Contribution of the historical period, 1880–2010 CO2 emissions traced to top 20 investor-owned and majority state-owned industrial carbon producers to atmospheric CO2, GMST, and GSL rise from 1880 to 2010. Bar values are the median best estimate full historical forcing model simulations with the error bars showing the first and 90th removal order of each carbon producer. Graphic: Ekwurzel, et al, 2017 / Climatic Change

By Peter C Frumhoff and Myles Allen
7 September 2017

(The Guardian) – As communities in coastal Texas and Louisiana confront the damage wrought by Hurricane Harvey, another hurricane, Irma, fueled by abnormally warm waters, is barreling into the Caribbean and threatening Puerto Rico and Florida.

We know that the costs of both hurricanes will be enormous and that climate change will have made them far larger than they would have been otherwise. How much larger? Careful studies will take time but the evidence that climate change is warming ocean waters, increasing both sea level and the risk of extreme precipitation in these regions is well established.

On 29 October 2012, when Hurricane Sandy slammed into America’s east coast, a storm surge of more than nine feet caused extensive flooding damage throughout the affected region. Researchers have since determined that the damage from that storm surge was greatly worsened by climate change.

Sea level along the East Coast has risen by about eight inches since 1900, as oceans have warmed and expanded in response to rising concentrations of carbon dioxide and other heat-trapping gases in the atmosphere, with subsiding land adding insult to injury. According to one study, sea level rise increased Sandy’s flood damages to property in New York City alone by $2bn – more than $230 per New Yorker.

Such costs from storm damage attributable to climate change are just one piece of the story. New York City estimates that it will spend an estimated $19.5bn to prepare for climate change impacts through 2030. And researchers say developing countries most vulnerable to rising seas and increasing extreme weather will need between $140bn and $300bn annually by 2030 to help them cope.

Who should pay these costs? In the United States, the default assumption is that costs of climate damages and adaptation should be borne by taxpayers, through flood insurance programs, federal disaster relief funds and the like, as well as by affected individuals, families and private businesses.

This assumption is now being challenged in the courts. Lawsuits filed in July by three coastal California communities against ExxonMobil, Chevron, BP and other large fossil fuel companies argue that the companies, not taxpayers and residents, should bear the cost of damages from rising seas.

They draw on extensive evidence that fossil fuel companies, knowing that their products contributed substantially to climate change, engaged for decades in a coordinated campaign to publicly disparage climate science to avoid limits on emissions.

These lawsuits build on a vigorous and growing debate in the court of public opinion and among company shareholders about the responsibilities of fossil fuel giants for their contributions to climate change.

This is a debate fueled by high-profile evidence of some companies’ deception, the growing and devastating human and economic costs of climate change, and the recognition that even today fossil fuel companies maintain business models that assume the continued global reliance on their products that would drive heat-trapping emissions and temperatures well above the Paris agreement limits that some of the same companies profess to support.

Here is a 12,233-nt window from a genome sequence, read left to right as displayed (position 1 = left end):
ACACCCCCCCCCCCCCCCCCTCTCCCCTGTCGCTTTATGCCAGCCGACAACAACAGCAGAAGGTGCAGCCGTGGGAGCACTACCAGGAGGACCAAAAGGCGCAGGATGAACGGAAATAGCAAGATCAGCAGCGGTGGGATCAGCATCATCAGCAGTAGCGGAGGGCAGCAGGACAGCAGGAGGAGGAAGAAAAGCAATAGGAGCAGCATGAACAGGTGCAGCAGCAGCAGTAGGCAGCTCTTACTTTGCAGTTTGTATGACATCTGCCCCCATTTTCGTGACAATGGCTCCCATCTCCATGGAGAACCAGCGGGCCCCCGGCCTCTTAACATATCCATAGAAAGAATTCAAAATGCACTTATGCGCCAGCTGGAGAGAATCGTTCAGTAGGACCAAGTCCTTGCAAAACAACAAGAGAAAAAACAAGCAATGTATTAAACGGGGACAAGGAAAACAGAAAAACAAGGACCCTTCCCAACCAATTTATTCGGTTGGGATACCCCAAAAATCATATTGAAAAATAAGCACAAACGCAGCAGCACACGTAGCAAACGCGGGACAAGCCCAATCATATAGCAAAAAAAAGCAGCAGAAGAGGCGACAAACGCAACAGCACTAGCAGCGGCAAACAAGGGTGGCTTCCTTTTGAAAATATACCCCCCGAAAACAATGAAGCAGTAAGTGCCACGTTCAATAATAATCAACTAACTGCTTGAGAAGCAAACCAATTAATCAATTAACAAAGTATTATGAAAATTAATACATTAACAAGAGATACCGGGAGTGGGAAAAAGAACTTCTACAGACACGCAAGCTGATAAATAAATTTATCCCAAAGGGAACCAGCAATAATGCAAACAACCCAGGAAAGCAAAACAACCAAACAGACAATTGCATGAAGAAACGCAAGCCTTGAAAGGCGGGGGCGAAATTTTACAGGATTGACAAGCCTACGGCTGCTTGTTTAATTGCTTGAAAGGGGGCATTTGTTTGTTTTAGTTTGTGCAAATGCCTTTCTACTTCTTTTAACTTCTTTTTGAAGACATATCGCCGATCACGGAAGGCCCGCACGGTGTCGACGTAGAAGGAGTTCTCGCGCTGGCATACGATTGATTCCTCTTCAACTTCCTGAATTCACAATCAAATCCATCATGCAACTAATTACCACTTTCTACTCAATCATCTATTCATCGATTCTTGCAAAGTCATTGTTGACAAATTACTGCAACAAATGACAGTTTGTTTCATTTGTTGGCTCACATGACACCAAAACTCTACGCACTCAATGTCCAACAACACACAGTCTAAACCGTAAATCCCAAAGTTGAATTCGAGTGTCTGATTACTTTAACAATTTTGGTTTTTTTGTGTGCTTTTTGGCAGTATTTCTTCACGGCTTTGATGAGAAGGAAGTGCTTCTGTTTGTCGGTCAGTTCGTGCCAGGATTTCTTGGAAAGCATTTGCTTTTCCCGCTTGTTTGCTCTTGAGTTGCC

Today, we and several colleagues are publishing a peer-reviewed paper in the journal Climatic Change that shows it is possible for scientific evidence to help apportion responsibility for climate damages among fossil fuel producers. [more]

Big Oil must pay for climate change. Now we can calculate how much


ABSTRACT: Researchers have quantified the contributions of industrialized and developing nations’ historical emissions to global surface temperature rise. Recent findings that nearly two-thirds of total industrial CO2 and CH4 emissions can be traced to 90 major industrial carbon producers have drawn attention to their potential climate responsibilities. Here, we use a simple climate model to quantify the contribution of historical (1880–2010) and recent (1980–2010) emissions traced to these producers to the historical rise in global atmospheric CO2, surface temperature, and sea level. Emissions traced to these 90 carbon producers contributed ∼57% of the observed rise in atmospheric CO2, ∼42–50% of the rise in global mean surface temperature (GMST), and ∼26–32% of global sea level (GSL) rise over the historical period and ∼43% (atmospheric CO2), ∼29–35% (GMST), and ∼11–14% (GSL) since 1980 (based on best-estimate parameters and accounting for uncertainty arising from the lack of data on aerosol forcings traced to producers). Emissions traced to seven investor-owned and seven majority state-owned carbon producers were consistently among the top 20 largest individual company contributors to each global impact across both time periods. This study lays the groundwork for tracing emissions sourced from industrial carbon producers to specific climate impacts and furthers scientific and policy consideration of their historical responsibilities for climate change.

The rise in global atmospheric CO2, surface temperature, and sea level from emissions traced to major carbon producers

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